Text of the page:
KIEV, Sept. 26 - Ukraine expects prices of natural gas imports next year will not grow more than $15 per 1,000 cubic meters, Economy Minister Anatoliy Kinakh said Wednesday, citing the draft 2008 budget.
Ukraine expects to pay not more than $145 per 1,000 cubic meters for gas in 2008, up from $130/1,000 cu m in 2007, Kinakh said, citing the draft approved by the government.
“The 2008 budget anticipates that gas price growth will be within the level of inflation,” Kinakh said. “In other words, the price is expected at $145/1,000 cu m at the Russian-Ukrainian border.”
The comments come weeks after the office of President Viktor Yushchenko expressed concern over the issue.
The Yushchenko office was concerned that Russia had been delaying the agreement on the gas prices towards the end of the year, which was making Ukraine vulnerable to pressure.
Any standoff between Ukraine and Russia over natural gas prices and supply volumes could lead to disruptions of gas supplies from Russia to the European Union, similar to what happened in early 2006, analysts said.
Ukraine, one of the largest consumers of natural gas in Europe, needs 75 billion cubic meters of gas annually to run its economy. It produces 20 billion cu m/year domestically and imports the remaining 55 billion/year, mostly from the Central Asia and Russia.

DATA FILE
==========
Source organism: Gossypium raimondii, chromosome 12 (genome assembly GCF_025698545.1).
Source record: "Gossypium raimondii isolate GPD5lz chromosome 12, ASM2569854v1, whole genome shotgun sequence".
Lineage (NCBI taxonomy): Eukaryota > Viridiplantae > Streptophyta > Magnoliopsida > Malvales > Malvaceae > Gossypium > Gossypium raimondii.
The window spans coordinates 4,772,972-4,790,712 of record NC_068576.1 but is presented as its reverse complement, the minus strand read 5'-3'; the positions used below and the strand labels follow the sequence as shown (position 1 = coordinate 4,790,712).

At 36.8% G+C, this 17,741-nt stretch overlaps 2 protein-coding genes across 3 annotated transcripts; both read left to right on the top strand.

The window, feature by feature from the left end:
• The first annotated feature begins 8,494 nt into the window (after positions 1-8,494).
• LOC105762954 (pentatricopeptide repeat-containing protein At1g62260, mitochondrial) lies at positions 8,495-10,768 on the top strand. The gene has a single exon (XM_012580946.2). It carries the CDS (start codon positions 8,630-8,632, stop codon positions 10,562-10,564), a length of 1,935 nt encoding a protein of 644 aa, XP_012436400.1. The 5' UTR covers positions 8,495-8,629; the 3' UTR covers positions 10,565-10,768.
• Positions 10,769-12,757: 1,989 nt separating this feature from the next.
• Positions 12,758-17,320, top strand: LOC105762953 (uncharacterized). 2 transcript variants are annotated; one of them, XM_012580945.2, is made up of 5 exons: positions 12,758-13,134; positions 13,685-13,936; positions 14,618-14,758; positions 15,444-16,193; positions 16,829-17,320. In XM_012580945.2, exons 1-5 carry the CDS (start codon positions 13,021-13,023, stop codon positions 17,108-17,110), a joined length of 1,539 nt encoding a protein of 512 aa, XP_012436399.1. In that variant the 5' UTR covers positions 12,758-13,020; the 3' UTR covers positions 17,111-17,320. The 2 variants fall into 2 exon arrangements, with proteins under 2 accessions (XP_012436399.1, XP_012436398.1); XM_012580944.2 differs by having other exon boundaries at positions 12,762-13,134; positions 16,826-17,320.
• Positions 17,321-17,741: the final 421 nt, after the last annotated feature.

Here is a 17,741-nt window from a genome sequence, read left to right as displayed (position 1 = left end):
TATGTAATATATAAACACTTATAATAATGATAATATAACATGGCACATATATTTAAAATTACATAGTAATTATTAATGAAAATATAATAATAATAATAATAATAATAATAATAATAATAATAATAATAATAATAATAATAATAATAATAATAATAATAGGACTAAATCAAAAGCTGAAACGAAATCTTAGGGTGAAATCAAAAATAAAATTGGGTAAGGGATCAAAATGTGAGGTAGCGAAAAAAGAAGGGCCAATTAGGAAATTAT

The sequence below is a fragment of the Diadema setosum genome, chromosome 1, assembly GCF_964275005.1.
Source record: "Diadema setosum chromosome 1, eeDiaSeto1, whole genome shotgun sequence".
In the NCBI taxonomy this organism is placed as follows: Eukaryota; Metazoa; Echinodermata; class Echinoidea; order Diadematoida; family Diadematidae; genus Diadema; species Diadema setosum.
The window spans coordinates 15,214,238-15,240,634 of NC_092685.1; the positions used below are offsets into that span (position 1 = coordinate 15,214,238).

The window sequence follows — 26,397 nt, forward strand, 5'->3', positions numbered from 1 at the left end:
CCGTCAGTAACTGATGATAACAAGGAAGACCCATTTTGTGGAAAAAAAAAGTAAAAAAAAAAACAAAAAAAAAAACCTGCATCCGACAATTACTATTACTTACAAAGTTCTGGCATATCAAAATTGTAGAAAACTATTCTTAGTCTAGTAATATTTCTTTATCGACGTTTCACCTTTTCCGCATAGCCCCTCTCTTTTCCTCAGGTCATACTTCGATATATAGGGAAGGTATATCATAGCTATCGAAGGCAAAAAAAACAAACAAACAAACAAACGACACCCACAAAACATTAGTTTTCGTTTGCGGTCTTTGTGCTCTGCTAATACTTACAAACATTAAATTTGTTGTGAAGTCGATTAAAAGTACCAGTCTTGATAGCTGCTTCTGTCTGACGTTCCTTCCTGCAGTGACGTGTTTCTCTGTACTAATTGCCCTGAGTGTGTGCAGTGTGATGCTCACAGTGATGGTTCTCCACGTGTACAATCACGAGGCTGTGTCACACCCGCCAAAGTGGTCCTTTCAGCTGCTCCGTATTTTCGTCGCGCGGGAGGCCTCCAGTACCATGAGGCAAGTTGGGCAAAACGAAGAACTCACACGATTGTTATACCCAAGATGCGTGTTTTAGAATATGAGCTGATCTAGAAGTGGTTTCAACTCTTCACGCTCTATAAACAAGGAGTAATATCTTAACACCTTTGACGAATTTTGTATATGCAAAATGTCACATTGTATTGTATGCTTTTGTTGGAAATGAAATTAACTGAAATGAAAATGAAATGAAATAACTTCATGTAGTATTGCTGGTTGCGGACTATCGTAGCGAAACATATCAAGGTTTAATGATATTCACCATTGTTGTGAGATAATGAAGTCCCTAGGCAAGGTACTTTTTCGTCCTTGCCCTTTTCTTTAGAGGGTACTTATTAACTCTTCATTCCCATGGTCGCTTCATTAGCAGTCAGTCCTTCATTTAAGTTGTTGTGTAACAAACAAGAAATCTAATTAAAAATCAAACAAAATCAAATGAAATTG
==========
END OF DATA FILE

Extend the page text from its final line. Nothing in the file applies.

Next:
Ukraine is also the key route for Russian natural gas supplies to the European Union, channeling up to 120 billion cu m/annually, or up to 70% of Russia’s Europe-bound shipments.
Ukraine and Russia were originally supposed to agree by the middle of August on gas prices to be charged in 2008, but Russia had decided to postpone the agreement to October or November.
That triggered speculations in Ukraine that Russia may make the final decision over the prices after seeing results of the September 30 snap election in Ukraine ad its affect on the government.
Recent opinion polls showed an alliance of pro-Western parties in Ukraine could outperform the pro-Russian Regions Party at the election, which would lead to a change of the government.
Communist Party leader Petro Symonenko, a member of the current pro-Russian government coalition, said earlier this month that Russia would punish the pro-Western government in Ukraine by increasing the gas price to $300/1,000 cu m.
Although Ukraine imports most of its gas from Central Asia, such as Turkmenistan, Uzbekistan and Kazakhstan, all this gas is channeled across Russia, making Russia the key intermediary affecting the gas price in Ukraine.
Turkmenistan now sells all its Ukraine-bound gas to Gazprom at $100/1,000 cu m at the border between Uzbekistan and Turkmenistan. Gazprom later resells the same gas to RosUkrEnergo, a trader in which it owns 50%, at $100.5/1,000 cu m.
RosUkrEnergo, the only supplier of gas to Ukraine, ships this gas for 2,000 km to the Ukrainian border and sells it to UkrGaz-Energo, a gas trader, for $130/1,000 cu m. (sb/ez)